Surgeons can have red flags too.  No surgeon should ever do any case “just for the money”.  We all know this but in tough economic times, some surgeons may relax their principles.  Apparently unstable patients should also be another red flag.  As much as we may want to do this surgery, this type of patient can make our professional and personal lives miserable as these patients can be very litigious and in some cases violent. A number of cosmetic surgeons have been murdered by disgruntled patients.  My advice to novice surgeons, pretend the board of medicine is sitting in the room when you evaluate this patient, follow you surgical instincts, (they got you this far), if something does not feel right, “just say no”!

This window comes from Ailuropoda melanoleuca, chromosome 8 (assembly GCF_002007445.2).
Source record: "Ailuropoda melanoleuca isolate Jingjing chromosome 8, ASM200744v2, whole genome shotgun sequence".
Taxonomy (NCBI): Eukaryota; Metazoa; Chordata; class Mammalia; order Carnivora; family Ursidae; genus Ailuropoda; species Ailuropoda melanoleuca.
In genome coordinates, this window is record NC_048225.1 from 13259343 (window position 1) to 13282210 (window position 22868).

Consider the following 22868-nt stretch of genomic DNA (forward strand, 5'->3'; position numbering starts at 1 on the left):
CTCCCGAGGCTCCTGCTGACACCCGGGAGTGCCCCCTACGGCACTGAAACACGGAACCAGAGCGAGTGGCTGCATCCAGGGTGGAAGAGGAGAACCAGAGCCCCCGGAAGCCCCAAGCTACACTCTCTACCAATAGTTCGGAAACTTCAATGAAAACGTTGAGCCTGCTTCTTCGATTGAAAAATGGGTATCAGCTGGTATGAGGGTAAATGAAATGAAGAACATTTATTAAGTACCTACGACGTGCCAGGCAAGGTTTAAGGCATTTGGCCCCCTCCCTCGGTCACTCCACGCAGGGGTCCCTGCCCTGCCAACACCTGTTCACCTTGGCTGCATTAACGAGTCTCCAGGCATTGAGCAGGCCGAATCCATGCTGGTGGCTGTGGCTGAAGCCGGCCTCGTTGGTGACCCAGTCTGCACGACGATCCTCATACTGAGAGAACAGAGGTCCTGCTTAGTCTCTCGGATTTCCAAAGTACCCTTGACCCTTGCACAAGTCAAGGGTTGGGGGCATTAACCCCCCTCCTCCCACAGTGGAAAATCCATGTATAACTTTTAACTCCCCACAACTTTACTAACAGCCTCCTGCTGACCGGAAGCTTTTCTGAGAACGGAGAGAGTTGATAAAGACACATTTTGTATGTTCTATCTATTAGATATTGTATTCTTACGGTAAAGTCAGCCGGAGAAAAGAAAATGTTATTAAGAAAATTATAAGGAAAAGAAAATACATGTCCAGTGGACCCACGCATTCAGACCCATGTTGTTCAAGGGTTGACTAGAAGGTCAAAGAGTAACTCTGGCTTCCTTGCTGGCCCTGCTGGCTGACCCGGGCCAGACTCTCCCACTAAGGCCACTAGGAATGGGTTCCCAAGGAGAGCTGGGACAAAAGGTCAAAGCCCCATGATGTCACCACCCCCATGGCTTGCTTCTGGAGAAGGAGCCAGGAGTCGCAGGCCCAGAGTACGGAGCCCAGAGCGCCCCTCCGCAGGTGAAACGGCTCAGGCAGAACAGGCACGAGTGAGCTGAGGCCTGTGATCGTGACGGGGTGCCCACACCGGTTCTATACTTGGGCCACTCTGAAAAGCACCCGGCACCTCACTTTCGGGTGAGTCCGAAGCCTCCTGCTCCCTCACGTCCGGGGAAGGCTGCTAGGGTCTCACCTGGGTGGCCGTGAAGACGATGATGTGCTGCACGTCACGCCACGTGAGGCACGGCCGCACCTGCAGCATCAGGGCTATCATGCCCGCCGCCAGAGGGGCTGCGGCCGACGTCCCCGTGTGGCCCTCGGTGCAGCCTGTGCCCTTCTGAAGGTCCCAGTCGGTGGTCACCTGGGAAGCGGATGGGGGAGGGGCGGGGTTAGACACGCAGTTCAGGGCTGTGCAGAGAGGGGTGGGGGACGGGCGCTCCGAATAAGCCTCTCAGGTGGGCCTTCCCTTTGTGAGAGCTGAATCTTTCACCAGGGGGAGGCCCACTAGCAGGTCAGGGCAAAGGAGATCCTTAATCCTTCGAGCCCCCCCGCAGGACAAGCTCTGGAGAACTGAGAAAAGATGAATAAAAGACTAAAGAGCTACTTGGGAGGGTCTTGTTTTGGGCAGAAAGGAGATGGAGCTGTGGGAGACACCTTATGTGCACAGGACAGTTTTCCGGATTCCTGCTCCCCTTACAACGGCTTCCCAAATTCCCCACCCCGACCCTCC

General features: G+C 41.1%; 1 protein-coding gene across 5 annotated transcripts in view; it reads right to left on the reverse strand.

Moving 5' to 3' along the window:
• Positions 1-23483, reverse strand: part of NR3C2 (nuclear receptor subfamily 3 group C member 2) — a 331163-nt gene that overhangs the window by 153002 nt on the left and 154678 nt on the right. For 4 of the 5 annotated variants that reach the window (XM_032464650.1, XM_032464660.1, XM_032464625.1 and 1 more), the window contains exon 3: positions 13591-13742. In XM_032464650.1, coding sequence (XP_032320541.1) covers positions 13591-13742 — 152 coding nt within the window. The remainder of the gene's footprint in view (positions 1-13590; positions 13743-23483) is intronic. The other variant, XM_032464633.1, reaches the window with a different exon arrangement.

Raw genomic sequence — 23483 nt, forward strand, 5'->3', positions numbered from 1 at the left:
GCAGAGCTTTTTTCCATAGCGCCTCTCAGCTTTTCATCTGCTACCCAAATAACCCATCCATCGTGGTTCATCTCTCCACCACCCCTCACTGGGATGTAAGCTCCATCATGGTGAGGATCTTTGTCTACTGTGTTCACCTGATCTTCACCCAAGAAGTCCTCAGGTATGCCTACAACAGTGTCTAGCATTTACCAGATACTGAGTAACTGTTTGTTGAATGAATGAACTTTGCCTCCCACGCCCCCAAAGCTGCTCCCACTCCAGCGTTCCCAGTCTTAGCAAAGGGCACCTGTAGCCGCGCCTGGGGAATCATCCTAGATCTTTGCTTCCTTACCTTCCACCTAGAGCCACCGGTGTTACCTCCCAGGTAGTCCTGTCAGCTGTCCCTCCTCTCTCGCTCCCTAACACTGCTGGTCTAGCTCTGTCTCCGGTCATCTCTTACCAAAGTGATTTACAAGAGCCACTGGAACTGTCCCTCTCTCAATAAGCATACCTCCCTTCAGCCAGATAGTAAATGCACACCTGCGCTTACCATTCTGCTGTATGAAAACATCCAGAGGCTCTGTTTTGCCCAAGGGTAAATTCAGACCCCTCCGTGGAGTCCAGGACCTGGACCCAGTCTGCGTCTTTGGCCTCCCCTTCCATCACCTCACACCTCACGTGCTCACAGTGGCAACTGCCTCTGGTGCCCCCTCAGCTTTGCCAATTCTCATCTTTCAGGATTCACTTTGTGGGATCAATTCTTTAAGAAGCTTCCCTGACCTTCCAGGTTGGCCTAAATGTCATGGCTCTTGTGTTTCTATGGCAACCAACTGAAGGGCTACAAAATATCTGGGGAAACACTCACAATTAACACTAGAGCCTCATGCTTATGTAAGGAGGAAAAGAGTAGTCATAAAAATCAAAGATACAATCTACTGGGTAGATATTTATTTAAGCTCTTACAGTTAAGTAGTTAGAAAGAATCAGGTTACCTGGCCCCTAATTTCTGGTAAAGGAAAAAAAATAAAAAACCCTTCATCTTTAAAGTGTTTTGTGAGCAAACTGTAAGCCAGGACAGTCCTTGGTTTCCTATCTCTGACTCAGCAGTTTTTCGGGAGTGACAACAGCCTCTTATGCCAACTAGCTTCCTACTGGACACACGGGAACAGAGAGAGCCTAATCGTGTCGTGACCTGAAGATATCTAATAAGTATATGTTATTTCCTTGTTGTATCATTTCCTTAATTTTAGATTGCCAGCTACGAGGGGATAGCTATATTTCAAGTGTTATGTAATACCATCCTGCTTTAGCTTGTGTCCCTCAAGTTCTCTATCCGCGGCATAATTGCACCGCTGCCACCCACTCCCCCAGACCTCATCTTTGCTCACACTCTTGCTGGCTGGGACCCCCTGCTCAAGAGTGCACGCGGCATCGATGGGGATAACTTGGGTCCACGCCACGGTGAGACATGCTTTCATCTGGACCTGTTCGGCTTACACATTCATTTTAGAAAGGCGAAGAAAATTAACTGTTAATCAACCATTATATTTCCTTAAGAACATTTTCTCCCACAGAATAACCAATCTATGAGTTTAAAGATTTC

Saying no sounds very easy, but in reality can be quite difficult.  Most of us are polite people and are running a business.  Most of us are honored when chosen by patients to be their surgeon and most importantly, most of us want to help our patients and please them.  So, when a patient presents to your office, requests your talents, has the situation that you know you can improve and has the financial ability to pay for it, saying no can be difficult.  Sometimes the patient makes it more difficult as they don’t want to take no for an answer.  They keep pushing and sometimes begging.  Then they pull out their tricks and begin ingratiating the surgeon.  They speak poorly of previous surgeons and over complimentary of you.  They may point out that they traveled a long way to see you or that “no one else understands them”.  Most of these people are experts at getting what they want (or think they want, or want at this second) and can be extremely persuasive.   I have been in practice for 27 years and have at times accepted the wrong patient.  These are the people that want their money back, will defame you with other people and surgeons, will call you 24 hours a day, and can be very disruptive.  It has  been said that 1% of your patients cause 99% of your problems, well, this is the 1%.  I have noticed a huge increase of this type of patient as the Internet has developed.  I, like many surgeons, went from seeing patients from all over my city, to all over my state, to all over other states, to other countries.  This increase in the patient pool can bring proportionally more unbalanced patients to the office.  Also, manipulating patients feed of off the Internet as it can find them more prospective “hits” as many surgeons in their geographic may have turned them down or know their M.O.  By the same token, I have had some of my best patient experiences with out of town patients.  There is not guarantee either way.